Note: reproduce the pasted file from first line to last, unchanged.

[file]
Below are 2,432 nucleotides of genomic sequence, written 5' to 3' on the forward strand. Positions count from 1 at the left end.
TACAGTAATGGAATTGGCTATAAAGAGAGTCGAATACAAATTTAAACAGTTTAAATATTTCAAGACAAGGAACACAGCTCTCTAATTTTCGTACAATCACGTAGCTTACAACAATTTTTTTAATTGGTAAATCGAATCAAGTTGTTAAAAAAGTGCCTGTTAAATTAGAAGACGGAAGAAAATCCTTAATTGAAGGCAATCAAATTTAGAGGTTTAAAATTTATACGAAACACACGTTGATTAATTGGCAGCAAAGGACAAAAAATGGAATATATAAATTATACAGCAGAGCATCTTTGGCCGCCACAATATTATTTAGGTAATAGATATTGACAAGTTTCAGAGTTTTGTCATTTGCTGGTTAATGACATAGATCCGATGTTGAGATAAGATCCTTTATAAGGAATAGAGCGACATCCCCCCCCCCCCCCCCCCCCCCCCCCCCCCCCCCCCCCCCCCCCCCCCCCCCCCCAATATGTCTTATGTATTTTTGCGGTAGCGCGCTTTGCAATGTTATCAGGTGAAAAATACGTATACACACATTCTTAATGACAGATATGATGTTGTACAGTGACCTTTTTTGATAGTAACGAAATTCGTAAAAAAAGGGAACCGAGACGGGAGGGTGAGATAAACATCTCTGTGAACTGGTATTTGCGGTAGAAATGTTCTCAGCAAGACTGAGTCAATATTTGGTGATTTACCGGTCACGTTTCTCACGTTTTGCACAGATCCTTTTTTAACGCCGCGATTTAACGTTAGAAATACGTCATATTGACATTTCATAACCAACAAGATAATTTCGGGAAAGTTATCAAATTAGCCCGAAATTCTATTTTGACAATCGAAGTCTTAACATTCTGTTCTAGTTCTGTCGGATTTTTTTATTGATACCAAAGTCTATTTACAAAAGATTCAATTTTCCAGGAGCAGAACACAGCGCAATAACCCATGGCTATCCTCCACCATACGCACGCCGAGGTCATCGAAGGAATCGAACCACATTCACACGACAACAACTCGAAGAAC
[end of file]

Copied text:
Below are 2,432 nucleotides of genomic sequence, written 5' to 3' on the forward strand. Positions count from 1 at the left end.
TACAGTAATGGAATTGGCTATAAAGAGAGTCGAATACAAATTTAAACAGTTTAAATATTTCAAGACAAGGAACACAGCTCTCTAATTTTCGTACAATCACGTAGCTTACAACAATTTTTTTAATTGGTAAATCGAATCAAGTTGTTAAAAAAGTGCCTGTTAAATTAGAAGACGGAAGAAAATCCTTAATTGAAGGCAATCAAATTTAGAGGTTTAAAATTTATACGAAACACACGTTGATTAATTGGCAGCAAAGGACAAAAAATGGAATATATAAATTATACAGCAGAGCATCTTTGGCCGCCACAATATTATTTAGGTAATAGATATTGACAAGTTTCAGAGTTTTGTCATTTGCTGGTTAATGACATAGATCCGATGTTGAGATAAGATCCTTTATAAGGAATAGAGCGACATCCCCCCCCCCCCCCCCCCCCCCCCCCCCCCCCCCCCCCCCCCCCCCCCCCCCCCCAATATGTCTTATGTATTTTTGCGGTAGCGCGCTTTGCAATGTTATCAGGTGAAAAATACGTATACACACATTCTTAATGACAGATATGATGTTGTACAGTGACCTTTTTTGATAGTAACGAAATTCGTAAAAAAAGGGAACCGAGACGGGAGGGTGAGATAAACATCTCTGTGAACTGGTATTTGCGGTAGAAATGTTCTCAGCAAGACTGAGTCAATATTTGGTGATTTACCGGTCACGTTTCTCACGTTTTGCACAGATCCTTTTTTAACGCCGCGATTTAACGTTAGAAATACGTCATATTGACATTTCATAACCAACAAGATAATTTCGGGAAAGTTATCAAATTAGCCCGAAATTCTATTTTGACAATCGAAGTCTTAACATTCTGTTCTAGTTCTGTCGGATTTTTTTATTGATACCAAAGTCTATTTACAAAAGATTCAATTTTCCAGGAGCAGAACACAGCGCAATAACCCATGGCTATCCTCCACCATACGCACGCCGAGGTCATCGAAGGAATCGAACCACATTCACACGACAACAACTCGAAGAAC